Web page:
Of course a lot of things are being glossed over, like whether one can make huge gains or losses with huge leverage, illiquidity, comfort of having your own home, etc. For this discussion let’s just assume that house values and rent increase with inflation.

#128 Old Man on 09.20.12 at 1:27 pm

Know this guy who blew off everything, and bought a 60 foot sail boat for retirement with his wife. They said we can fish for our dinner; no more property taxes; and will use ATM for our green. Fly back to Canada every six months to make an appearance to maintain a legal status for a month, and then back to Bermuda as it is parked for a dockage fee there; always before tax time to file for the Tax Man.

Life is good for them, as they love their lifestyle, and are living a dream with tons of money banked; here there; and everywhere. The Tax Man doesn’t know all, and neither do I.

#129 betamax on 09.20.12 at 1:28 pm

#66 };-) aka DA: “More and more are conceding that things are more likely to improve than get worse.”

Seems out of step with every other economic indicator on the planet, but I suppose some bulls are still bullish.

I see DA is spamming already. Garth, how long before he’s filled his quota for 2013?

#130 Form Man on 09.20.12 at 1:28 pm

#118 DA

The first lender on the title forecloses on the property. At that point a decision must be made as to what to do with the property if it is not complete. Sometimes the property is sold ‘as is’. Sometimes the lender chooses to complete the project. Surely you are aware of this ?
I am beginning to wonder of you know anything about real estate.

#131 Suede on 09.20.12 at 1:38 pm

#44 Mark W said

If you own your house free and clear it is yours and no one can take it away from you and throw you out on the street.

—————————

Really?

Try not paying your ever increasing property tax or utilities or fall behind on condo fee’s. See who the house really belongs to.

Every last one of us are still serfs, but not to aristocrats anymore.

#132 Form Man on 09.20.12 at 1:43 pm

#118 DA

Perhaps you are not aware of this, but financing for developers is not typically done by conventional banks. When I refer to bankers, I am referring to the fund managers representing investors who have financed these projects. As a realtor you should aquaint yourself with the different financing that developers use…….

In addition, if you find yourself backed into a corner, stick with facts and reasoning, as opposed to desperate and erroneous personal attacks. People will take you more seriously then……..

#133 };-) aka D.A. on 09.20.12 at 1:53 pm

You use list prices as a gauge of what; to measure the quotient levels of unrealistic seller absurdity? In this market today a disproportionate number of listings are overpriced. Well priced listings sell for top dollar in less time. Overpriced listings languish on the market for months not selling until sometime after they have reduced their price to a realistic level and then for a lower percentage of that price than the competitive listing that started there in the first place. In other words the asking prices of homes which have not yet sold mean nothing. You ought to know that as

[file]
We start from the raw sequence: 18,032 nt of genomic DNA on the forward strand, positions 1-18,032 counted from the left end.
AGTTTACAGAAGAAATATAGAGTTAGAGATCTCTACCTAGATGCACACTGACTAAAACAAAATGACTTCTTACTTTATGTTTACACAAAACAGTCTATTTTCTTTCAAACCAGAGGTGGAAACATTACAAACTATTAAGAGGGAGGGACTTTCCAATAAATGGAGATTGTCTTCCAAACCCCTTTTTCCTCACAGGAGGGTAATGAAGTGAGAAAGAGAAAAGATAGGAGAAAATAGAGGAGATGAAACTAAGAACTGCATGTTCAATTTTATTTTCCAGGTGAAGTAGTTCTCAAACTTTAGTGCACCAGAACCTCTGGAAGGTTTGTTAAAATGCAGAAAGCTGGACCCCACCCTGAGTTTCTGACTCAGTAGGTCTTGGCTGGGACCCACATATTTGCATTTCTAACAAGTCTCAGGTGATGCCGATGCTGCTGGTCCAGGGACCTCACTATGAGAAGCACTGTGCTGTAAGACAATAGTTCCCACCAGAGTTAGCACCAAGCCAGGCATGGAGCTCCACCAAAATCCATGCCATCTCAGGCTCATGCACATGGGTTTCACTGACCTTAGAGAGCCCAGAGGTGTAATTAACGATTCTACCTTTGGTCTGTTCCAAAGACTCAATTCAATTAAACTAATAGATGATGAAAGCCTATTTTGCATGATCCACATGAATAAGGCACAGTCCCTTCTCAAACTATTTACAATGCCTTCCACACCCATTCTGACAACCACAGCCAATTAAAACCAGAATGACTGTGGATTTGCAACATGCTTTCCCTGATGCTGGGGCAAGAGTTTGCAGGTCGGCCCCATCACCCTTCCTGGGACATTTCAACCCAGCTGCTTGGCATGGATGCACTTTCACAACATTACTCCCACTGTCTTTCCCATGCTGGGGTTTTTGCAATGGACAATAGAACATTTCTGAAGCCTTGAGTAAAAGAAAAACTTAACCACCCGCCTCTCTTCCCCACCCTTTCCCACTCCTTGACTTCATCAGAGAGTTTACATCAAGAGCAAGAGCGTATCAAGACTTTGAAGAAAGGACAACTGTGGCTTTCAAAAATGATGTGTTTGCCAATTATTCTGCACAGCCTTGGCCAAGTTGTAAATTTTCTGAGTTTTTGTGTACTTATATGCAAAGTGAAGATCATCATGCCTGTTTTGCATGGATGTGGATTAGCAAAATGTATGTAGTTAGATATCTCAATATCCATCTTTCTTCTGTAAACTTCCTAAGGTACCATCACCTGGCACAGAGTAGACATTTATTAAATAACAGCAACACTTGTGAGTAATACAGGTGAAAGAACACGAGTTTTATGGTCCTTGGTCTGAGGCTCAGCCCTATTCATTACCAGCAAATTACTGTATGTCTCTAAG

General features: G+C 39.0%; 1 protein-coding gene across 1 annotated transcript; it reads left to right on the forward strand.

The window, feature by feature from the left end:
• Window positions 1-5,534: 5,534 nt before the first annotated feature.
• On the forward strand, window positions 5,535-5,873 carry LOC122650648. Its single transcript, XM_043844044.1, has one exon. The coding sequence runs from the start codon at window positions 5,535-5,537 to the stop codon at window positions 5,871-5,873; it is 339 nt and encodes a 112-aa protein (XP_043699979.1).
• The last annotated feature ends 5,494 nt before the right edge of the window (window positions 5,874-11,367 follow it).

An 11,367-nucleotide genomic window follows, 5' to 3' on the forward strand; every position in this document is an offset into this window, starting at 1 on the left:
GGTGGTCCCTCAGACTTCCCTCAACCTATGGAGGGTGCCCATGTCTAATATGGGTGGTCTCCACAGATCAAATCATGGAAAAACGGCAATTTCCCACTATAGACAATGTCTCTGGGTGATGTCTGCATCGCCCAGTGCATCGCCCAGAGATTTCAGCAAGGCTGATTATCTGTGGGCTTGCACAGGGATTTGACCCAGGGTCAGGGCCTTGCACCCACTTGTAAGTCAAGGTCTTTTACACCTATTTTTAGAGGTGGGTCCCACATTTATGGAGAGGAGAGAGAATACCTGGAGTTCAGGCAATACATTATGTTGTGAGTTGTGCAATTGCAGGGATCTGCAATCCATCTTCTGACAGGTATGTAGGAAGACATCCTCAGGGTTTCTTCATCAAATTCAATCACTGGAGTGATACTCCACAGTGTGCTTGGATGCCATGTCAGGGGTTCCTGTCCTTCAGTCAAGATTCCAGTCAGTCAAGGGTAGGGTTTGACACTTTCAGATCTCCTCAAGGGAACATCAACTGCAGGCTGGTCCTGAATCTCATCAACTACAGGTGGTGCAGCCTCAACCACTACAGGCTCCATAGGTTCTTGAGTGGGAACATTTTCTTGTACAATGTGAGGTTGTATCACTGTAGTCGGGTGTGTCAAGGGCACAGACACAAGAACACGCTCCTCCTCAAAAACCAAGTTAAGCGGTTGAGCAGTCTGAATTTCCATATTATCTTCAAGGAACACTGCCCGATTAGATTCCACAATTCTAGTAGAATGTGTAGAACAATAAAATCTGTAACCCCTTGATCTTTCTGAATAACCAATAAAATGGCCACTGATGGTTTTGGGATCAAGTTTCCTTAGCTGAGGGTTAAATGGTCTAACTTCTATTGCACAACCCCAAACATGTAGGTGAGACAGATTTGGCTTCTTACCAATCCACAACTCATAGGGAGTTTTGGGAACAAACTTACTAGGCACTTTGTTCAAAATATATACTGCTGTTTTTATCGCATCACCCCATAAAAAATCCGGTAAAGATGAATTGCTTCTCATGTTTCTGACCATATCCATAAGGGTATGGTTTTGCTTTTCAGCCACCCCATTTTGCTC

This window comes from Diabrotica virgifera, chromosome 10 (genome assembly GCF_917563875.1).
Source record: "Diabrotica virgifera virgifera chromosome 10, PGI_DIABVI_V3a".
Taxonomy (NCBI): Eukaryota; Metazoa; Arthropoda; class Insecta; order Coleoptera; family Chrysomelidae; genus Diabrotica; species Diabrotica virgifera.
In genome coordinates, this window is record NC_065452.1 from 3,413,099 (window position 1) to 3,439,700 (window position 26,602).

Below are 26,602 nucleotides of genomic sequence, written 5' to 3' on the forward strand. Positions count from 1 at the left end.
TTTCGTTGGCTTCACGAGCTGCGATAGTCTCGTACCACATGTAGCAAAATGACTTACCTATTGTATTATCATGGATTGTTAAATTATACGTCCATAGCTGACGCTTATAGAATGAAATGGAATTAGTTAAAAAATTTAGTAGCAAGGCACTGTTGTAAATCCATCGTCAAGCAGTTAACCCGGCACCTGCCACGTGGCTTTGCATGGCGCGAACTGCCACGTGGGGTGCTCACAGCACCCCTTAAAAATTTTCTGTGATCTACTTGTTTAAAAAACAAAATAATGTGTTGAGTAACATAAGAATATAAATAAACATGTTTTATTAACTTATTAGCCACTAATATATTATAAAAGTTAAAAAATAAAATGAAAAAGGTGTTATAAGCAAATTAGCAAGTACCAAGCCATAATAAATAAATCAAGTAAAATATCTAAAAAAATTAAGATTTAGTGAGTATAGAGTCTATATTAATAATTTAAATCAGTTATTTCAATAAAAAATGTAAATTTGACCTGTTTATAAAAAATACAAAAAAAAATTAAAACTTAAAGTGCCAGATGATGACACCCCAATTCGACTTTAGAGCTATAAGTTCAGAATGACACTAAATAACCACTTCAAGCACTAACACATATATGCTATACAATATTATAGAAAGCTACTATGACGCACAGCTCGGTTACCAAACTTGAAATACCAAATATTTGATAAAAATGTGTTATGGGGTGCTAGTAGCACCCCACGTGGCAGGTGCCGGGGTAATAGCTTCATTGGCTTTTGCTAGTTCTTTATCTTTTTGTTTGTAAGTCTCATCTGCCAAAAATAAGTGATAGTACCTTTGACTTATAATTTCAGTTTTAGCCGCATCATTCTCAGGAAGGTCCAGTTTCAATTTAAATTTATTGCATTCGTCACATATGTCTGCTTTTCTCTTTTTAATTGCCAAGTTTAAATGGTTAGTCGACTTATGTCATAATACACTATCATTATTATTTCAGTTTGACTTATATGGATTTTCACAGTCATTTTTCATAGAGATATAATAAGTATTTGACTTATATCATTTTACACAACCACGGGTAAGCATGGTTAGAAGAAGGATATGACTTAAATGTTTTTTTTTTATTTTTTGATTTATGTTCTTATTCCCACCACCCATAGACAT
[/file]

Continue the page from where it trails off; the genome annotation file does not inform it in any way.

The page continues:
Market value is determined by what a ready willing and able buyer is prepared to pay a ready willing and able seller, neither being under undue influence to buy or sell.

Clearly no ready willing and able buyer has seen clear to offer anything close to what those unrealistic sellers expect

And on Form Boy (Man). I think the level of respect extended me by him has preceded and been much less than mine for him. But I understand that. He’s apparently had a hard go of it in Kelowna and clearly got a few chips on his shoulder due to it where I, for the most part, love this place and think very highly of it despite Form Boy (Man’s) efforts to convince me otherwise.

Anyway boys, I can’t let this become a habit. I have business to attend to. Cheers.

#134 DM in C on 09.20.12 at 2:01 pm

FML the flood gates are open — DA is back and dominating the blog.

9 posts just today. Can’t change his spots.

Time to depart.

#135 Waiting on 09.20.12 at 2:17 pm

Garth, where are the cheap houses you were predicting for past 10 years. C’mon man!

Show me where I said cheap. — Garth

#136 Investx on 09.20.12 at 2:18 pm

76 The Dividend Trader:
Garth I simply don’t understand your fetish with preferreds, yes good if your retired and need (safe)income perfect, but for this guy buying preferreds leaves the regular dividend increases that good companies reward loyal shareholders with. As a matter of fact if you buy them “on sale” over time you’ll see yield on cost eventually hit 10 plus percent.

Let me quote from Bells web

8 dividend increases in the past 3 years

Sorry Garth preferreds don’t give pay raises like that
………………………………………………………………………..

I had asked about this as well.
How are preferreds better when it lacks something significant to income as increasing of the yield?

No one could really answer beyond preferreds being “safe” – but we’re talking about Canadian banks here, who have among the most stable dividend paying history and whose stability even Garth endorses (none will fail), yet…

(a) Preferreds yield is comparable to, or higher, than most quality stocks. (b) Volatility of good quality preferreds (like banks) is vasty less than the common stocks of same companies. What more evidence do you need? — Garth

#137 PoorgEoisie on 09.20.12 at 2:21 pm

Can one of the realtors/bulls explain what causes a housing crash? Can any of you find an example of a drastic increase of RE prices that far outweighed increases in income and then only endured a subsequent “soft landing”?